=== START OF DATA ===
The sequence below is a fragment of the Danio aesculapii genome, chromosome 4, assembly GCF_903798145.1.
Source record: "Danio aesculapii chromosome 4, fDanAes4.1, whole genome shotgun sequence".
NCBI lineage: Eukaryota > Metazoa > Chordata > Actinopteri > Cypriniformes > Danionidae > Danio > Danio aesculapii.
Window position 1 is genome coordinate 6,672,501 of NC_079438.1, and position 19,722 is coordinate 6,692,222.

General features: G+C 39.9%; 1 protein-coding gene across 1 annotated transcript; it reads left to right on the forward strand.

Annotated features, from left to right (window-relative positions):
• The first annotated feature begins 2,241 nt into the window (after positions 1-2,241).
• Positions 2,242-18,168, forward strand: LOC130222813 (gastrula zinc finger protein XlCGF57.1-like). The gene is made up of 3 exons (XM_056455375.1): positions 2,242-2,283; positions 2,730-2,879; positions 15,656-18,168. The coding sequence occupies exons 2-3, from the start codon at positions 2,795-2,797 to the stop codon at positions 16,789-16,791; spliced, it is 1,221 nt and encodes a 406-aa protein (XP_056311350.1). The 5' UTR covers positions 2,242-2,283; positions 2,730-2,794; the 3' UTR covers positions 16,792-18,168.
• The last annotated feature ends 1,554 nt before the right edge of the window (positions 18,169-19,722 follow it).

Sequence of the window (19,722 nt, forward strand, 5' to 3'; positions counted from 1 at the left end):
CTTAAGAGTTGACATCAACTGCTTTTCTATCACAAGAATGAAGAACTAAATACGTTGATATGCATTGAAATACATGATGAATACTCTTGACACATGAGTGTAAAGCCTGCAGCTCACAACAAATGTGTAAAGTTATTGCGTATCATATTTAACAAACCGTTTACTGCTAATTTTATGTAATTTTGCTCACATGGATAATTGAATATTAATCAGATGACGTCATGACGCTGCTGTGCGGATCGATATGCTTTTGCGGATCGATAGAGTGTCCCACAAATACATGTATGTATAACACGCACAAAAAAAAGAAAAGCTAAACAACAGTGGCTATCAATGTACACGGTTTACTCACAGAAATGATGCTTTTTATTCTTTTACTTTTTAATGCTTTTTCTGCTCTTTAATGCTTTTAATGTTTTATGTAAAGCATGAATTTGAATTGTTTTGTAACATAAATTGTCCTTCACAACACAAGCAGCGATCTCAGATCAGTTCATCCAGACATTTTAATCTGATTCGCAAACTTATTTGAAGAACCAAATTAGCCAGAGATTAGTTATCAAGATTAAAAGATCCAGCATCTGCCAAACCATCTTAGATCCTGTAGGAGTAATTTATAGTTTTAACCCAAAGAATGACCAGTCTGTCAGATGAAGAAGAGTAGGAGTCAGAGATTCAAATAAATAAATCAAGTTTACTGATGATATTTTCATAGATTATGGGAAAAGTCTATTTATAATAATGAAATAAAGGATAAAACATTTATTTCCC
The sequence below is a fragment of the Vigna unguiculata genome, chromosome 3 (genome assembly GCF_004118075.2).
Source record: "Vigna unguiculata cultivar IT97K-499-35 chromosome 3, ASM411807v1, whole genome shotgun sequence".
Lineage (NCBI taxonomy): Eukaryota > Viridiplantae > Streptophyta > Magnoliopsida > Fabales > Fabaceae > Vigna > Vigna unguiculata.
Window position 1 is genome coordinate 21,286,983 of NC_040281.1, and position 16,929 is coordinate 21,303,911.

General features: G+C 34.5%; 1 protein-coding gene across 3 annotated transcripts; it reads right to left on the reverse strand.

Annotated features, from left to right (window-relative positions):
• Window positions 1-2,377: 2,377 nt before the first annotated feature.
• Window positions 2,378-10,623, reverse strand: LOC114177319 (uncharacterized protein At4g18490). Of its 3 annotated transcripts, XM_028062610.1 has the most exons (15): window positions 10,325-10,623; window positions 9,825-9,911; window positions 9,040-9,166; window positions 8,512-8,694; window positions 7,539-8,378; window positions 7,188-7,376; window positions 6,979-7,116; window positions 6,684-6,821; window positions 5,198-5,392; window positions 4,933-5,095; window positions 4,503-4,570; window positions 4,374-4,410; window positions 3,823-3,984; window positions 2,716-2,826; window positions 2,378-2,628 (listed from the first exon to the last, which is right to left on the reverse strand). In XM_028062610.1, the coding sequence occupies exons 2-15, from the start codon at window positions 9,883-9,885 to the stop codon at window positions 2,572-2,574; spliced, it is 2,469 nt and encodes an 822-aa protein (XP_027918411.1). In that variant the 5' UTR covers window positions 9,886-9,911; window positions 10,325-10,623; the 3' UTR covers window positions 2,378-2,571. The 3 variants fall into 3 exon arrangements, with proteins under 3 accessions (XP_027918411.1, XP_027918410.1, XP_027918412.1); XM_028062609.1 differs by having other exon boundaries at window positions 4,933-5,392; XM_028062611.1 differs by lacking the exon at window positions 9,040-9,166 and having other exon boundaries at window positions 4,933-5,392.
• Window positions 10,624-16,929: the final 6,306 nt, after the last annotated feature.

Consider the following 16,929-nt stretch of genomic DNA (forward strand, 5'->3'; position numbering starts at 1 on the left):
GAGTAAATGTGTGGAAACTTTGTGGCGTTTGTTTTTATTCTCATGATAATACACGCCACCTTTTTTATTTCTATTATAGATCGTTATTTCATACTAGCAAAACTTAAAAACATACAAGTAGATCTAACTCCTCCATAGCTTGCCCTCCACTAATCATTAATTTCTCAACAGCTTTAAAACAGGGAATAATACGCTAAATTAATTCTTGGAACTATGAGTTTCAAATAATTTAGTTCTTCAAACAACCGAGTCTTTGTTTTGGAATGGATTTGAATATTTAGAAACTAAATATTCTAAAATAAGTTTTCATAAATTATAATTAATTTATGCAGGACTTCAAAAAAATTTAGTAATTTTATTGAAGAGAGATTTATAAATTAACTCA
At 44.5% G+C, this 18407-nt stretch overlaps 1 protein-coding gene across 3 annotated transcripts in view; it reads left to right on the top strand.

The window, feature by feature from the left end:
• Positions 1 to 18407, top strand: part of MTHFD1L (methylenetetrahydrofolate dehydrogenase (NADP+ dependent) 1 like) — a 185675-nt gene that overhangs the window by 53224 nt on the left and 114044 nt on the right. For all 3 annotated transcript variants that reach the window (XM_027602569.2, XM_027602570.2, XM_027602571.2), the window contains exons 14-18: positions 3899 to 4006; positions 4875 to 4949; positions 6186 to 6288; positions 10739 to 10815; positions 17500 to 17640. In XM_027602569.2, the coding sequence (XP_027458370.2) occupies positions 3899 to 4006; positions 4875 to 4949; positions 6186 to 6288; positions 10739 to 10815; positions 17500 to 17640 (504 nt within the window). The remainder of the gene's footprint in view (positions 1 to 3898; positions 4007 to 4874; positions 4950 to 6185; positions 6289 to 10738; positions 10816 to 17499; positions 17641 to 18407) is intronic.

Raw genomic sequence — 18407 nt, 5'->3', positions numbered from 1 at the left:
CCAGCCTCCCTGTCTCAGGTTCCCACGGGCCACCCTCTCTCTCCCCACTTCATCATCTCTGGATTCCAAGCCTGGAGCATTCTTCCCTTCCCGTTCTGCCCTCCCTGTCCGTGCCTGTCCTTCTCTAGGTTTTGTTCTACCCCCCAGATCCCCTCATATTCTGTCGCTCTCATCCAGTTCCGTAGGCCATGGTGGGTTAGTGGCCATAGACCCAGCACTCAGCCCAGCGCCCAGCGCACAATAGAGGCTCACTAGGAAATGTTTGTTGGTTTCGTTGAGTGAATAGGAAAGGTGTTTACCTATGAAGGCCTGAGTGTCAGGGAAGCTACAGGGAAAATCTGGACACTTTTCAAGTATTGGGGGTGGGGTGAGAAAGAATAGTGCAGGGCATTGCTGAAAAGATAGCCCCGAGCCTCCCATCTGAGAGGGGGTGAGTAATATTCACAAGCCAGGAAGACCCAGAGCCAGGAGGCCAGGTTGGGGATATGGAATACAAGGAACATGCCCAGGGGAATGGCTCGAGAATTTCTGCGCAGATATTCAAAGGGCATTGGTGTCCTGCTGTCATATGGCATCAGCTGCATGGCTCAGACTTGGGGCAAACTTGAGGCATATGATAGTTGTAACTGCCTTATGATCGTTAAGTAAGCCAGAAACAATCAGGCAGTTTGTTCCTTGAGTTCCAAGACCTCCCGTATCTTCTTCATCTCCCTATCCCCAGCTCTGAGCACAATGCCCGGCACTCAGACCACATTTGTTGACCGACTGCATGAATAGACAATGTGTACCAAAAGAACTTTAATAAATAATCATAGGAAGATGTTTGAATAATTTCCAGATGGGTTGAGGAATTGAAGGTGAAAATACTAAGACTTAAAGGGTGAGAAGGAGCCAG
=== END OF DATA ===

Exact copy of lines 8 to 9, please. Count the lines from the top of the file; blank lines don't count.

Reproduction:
• Positions 2,242-18,168, forward strand: LOC130222813 (gastrula zinc finger protein XlCGF57.1-like). The gene is made up of 3 exons (XM_056455375.1): positions 2,242-2,283; positions 2,730-2,879; positions 15,656-18,168. The coding sequence occupies exons 2-3, from the start codon at positions 2,795-2,797 to the stop codon at positions 16,789-16,791; spliced, it is 1,221 nt and encodes a 406-aa protein (XP_056311350.1). The 5' UTR covers positions 2,242-2,283; positions 2,730-2,794; the 3' UTR covers positions 16,792-18,168.
• The last annotated feature ends 1,554 nt before the right edge of the window (positions 18,169-19,722 follow it).